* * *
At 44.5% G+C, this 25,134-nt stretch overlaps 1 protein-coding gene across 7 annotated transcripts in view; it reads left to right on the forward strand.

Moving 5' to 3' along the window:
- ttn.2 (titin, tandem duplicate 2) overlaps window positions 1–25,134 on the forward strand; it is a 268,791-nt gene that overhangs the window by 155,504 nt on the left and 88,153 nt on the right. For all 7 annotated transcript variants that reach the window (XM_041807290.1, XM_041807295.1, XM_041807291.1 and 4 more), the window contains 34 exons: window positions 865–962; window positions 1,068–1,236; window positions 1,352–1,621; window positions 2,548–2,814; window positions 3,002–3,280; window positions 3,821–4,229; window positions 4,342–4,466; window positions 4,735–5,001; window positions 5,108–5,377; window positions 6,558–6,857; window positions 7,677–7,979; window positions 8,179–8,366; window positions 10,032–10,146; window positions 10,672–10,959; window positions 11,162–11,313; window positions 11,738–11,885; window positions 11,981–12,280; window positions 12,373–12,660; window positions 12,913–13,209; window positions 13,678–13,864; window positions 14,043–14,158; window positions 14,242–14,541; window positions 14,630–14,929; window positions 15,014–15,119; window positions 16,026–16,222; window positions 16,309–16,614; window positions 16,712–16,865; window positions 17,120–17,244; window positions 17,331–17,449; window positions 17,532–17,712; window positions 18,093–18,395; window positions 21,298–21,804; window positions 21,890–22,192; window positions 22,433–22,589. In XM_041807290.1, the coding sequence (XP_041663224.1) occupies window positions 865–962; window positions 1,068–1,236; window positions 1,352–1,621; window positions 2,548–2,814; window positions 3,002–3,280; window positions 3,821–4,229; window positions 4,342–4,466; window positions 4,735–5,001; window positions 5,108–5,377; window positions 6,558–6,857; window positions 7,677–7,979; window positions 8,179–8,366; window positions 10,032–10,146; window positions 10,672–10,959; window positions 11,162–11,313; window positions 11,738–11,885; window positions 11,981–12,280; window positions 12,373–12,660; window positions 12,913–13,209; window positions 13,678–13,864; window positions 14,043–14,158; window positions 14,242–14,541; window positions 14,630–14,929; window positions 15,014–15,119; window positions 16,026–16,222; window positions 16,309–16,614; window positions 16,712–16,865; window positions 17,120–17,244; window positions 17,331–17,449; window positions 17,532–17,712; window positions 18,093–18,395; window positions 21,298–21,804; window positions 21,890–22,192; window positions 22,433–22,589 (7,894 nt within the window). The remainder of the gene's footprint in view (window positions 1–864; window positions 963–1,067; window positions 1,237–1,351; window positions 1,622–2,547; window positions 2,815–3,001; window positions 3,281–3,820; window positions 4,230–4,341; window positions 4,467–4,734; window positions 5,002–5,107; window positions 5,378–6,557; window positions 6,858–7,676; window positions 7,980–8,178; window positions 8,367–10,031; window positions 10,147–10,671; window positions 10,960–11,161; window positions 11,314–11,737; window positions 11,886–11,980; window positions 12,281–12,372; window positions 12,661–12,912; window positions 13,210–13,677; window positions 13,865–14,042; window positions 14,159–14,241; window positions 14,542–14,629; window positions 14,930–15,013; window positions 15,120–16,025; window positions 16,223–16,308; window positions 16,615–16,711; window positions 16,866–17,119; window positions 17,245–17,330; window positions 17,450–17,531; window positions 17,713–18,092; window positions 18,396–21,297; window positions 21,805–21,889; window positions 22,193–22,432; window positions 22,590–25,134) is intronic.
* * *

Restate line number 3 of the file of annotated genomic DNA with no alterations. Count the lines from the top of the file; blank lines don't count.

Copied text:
- ttn.2 (titin, tandem duplicate 2) overlaps window positions 1–25,134 on the forward strand; it is a 268,791-nt gene that overhangs the window by 155,504 nt on the left and 88,153 nt on the right. For all 7 annotated transcript variants that reach the window (XM_041807290.1, XM_041807295.1, XM_041807291.1 and 4 more), the window contains 34 exons: window positions 865–962; window positions 1,068–1,236; window positions 1,352–1,621; window positions 2,548–2,814; window positions 3,002–3,280; window positions 3,821–4,229; window positions 4,342–4,466; window positions 4,735–5,001; window positions 5,108–5,377; window positions 6,558–6,857; window positions 7,677–7,979; window positions 8,179–8,366; window positions 10,032–10,146; window positions 10,672–10,959; window positions 11,162–11,313; window positions 11,738–11,885; window positions 11,981–12,280; window positions 12,373–12,660; window positions 12,913–13,209; window positions 13,678–13,864; window positions 14,043–14,158; window positions 14,242–14,541; window positions 14,630–14,929; window positions 15,014–15,119; window positions 16,026–16,222; window positions 16,309–16,614; window positions 16,712–16,865; window positions 17,120–17,244; window positions 17,331–17,449; window positions 17,532–17,712; window positions 18,093–18,395; window positions 21,298–21,804; window positions 21,890–22,192; window positions 22,433–22,589. In XM_041807290.1, the coding sequence (XP_041663224.1) occupies window positions 865–962; window positions 1,068–1,236; window positions 1,352–1,621; window positions 2,548–2,814; window positions 3,002–3,280; window positions 3,821–4,229; window positions 4,342–4,466; window positions 4,735–5,001; window positions 5,108–5,377; window positions 6,558–6,857; window positions 7,677–7,979; window positions 8,179–8,366; window positions 10,032–10,146; window positions 10,672–10,959; window positions 11,162–11,313; window positions 11,738–11,885; window positions 11,981–12,280; window positions 12,373–12,660; window positions 12,913–13,209; window positions 13,678–13,864; window positions 14,043–14,158; window positions 14,242–14,541; window positions 14,630–14,929; window positions 15,014–15,119; window positions 16,026–16,222; window positions 16,309–16,614; window positions 16,712–16,865; window positions 17,120–17,244; window positions 17,331–17,449; window positions 17,532–17,712; window positions 18,093–18,395; window positions 21,298–21,804; window positions 21,890–22,192; window positions 22,433–22,589 (7,894 nt within the window). The remainder of the gene's footprint in view (window positions 1–864; window positions 963–1,067; window positions 1,237–1,351; window positions 1,622–2,547; window positions 2,815–3,001; window positions 3,281–3,820; window positions 4,230–4,341; window positions 4,467–4,734; window positions 5,002–5,107; window positions 5,378–6,557; window positions 6,858–7,676; window positions 7,980–8,178; window positions 8,367–10,031; window positions 10,147–10,671; window positions 10,960–11,161; window positions 11,314–11,737; window positions 11,886–11,980; window positions 12,281–12,372; window positions 12,661–12,912; window positions 13,210–13,677; window positions 13,865–14,042; window positions 14,159–14,241; window positions 14,542–14,629; window positions 14,930–15,013; window positions 15,120–16,025; window positions 16,223–16,308; window positions 16,615–16,711; window positions 16,866–17,119; window positions 17,245–17,330; window positions 17,450–17,531; window positions 17,713–18,092; window positions 18,396–21,297; window positions 21,805–21,889; window positions 22,193–22,432; window positions 22,590–25,134) is intronic.